We then follow an arrange / act / assert style pattern where we set up two points and check isAdjacentTo, the function under test.

Finally, we do an assert comparing the calculated value to the expected value.

Running this test can be accomplished using the Visual Studio Test Explorer view as pictured below.

F# Unit Testing in Visual Studio 2019

Improving Tests with FsUnit

Next, let’s look at integrating FsUnit into the test. This is an open source library to improve the quality of F# unit tests.

Right click on the dependencies node for your test project in Solution Explorer and select Manage NuGet Packages….

Click on Browse, then search for FsUnit

Adding a Reference

Select FsUnit and click Install. You will need to accept the external party license to install some packages.

Next, add open FsUnit to your list of imports in your test file.

You can now clean up your test to the following syntax:

Here we remove the Assert syntax which was difficult read even in C# and VB .NET. We’ll stick with this more functional assertion syntax going forward.

Testing Rabbit Movement

Now that we’ve gotten a handle on testing in F#, let’s add some tests around the core rules of simulation logic for the rabbit entity. Those rules are somewhat simple:

  • The rabbit cannot move off the edge of the map
  • The rabbit will move to a random adjacent tile that doesn’t have another actor on it

Simulating this will give us a foundation for writing tests for the more complicated actors.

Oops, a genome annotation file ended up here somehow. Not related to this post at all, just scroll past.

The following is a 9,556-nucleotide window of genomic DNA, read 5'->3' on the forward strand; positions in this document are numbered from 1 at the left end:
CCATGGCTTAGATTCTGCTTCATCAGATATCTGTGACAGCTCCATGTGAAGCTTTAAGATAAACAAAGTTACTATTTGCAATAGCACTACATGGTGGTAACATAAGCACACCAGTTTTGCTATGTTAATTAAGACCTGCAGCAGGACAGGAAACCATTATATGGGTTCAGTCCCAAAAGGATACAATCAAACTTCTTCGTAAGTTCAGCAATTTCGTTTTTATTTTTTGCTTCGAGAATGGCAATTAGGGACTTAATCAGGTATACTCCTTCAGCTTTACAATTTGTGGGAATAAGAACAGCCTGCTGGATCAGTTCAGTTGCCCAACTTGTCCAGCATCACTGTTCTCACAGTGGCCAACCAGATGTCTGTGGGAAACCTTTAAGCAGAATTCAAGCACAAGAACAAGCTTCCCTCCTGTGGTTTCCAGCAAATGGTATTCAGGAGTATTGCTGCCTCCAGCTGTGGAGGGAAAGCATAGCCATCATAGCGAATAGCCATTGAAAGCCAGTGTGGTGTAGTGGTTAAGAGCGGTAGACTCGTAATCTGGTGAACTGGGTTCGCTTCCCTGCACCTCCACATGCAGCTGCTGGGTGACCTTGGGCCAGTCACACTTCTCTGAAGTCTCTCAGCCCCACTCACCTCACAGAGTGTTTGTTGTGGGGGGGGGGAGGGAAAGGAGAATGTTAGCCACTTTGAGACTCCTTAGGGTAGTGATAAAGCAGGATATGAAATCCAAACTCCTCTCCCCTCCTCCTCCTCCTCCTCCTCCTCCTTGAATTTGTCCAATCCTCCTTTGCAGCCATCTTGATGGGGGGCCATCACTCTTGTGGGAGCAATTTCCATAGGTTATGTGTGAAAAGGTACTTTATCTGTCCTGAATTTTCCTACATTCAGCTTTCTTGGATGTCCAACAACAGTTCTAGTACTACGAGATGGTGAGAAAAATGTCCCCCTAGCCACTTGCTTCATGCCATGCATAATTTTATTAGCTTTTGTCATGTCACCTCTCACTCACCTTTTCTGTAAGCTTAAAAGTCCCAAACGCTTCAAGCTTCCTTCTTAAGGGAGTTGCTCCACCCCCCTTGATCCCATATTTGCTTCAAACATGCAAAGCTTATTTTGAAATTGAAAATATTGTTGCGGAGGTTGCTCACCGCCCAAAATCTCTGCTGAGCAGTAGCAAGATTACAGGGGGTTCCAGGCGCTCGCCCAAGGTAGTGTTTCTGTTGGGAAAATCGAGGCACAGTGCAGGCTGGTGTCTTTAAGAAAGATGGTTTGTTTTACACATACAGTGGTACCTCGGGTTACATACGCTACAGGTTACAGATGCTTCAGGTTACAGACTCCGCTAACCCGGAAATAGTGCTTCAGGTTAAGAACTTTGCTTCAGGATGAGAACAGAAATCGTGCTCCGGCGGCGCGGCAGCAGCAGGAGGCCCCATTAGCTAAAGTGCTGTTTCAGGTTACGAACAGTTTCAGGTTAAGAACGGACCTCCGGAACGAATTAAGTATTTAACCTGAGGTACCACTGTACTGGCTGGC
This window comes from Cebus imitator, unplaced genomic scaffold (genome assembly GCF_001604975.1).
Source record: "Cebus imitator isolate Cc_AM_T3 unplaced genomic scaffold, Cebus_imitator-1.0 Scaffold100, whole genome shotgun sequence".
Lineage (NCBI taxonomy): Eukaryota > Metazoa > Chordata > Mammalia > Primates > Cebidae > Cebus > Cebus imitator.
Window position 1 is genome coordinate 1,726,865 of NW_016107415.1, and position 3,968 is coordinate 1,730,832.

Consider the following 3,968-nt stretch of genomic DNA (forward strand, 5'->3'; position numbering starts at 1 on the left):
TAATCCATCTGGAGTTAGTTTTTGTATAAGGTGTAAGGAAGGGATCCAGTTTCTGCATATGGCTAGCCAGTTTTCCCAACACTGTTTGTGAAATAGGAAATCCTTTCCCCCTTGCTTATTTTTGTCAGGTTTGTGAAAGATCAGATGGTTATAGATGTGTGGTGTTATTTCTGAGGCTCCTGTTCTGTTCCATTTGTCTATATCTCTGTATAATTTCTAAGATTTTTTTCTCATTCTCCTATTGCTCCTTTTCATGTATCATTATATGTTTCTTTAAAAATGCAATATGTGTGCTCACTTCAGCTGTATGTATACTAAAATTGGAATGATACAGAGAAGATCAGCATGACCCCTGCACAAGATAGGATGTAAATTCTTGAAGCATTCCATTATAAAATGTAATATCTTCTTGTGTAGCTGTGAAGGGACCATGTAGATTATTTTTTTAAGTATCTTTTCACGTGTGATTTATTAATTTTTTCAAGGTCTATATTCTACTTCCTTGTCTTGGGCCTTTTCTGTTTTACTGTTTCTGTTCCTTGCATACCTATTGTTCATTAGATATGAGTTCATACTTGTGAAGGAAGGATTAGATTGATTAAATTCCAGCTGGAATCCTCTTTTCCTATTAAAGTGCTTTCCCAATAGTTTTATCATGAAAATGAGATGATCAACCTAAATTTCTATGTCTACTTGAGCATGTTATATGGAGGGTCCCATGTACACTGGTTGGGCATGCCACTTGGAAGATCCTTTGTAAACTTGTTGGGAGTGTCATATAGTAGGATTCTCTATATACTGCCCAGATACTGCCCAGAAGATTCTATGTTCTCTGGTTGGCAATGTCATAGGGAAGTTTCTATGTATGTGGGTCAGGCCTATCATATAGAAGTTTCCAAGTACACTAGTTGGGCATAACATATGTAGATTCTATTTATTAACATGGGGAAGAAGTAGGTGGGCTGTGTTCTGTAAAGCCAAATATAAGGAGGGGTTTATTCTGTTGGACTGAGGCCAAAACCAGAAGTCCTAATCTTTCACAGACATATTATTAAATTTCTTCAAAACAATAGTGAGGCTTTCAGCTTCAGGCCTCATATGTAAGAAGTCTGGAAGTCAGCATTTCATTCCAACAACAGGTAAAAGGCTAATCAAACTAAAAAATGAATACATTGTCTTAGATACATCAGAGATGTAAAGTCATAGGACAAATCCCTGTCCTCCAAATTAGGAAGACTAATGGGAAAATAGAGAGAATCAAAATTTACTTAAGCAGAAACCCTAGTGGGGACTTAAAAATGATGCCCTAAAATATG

Let’s take a look:

Here we define a simple function to serve as a “random number generator” stand-in function during the test run. This is faster than relying on Random and also consistent.

Next we define buildTestState to define the starting point of the simulation for most tests.

Both of these functions are defined outside of an individual test as we want to reuse them in multiple tests.

Next we set up our state and grab the rabbit’s initial position. Once simulateActors is called, we check that the rabbit’s position is not its initial position (yes, I know we’re not testing for randomness, but we are checking for movement).

The should not' (equal originalPos) syntax is a bit odd. No, the apostrophe is not a typo, that’s needed to use the not function, as are the parentheses. This appears to be a quirk around how F# unit testing works with FsUnit’s functions.

Implementing Rabbit Motion

The code to move the rabbit is fairly simple:

What we’re doing here is defining a moveRandomly function that can move any actor in any direction.

It first checks getCandidates to get a sequence of adjacent cells that the actor is allowed to move into. It then sorts each possibility by a random number (which in our tests will always be 42), and finally it grabs the first (or head) element of that sequence.

Once the destination is picked, moveActor is invoked to carry out the move and build out and return the new state:

MoveActor defined
Nested functions collapsed for now for readability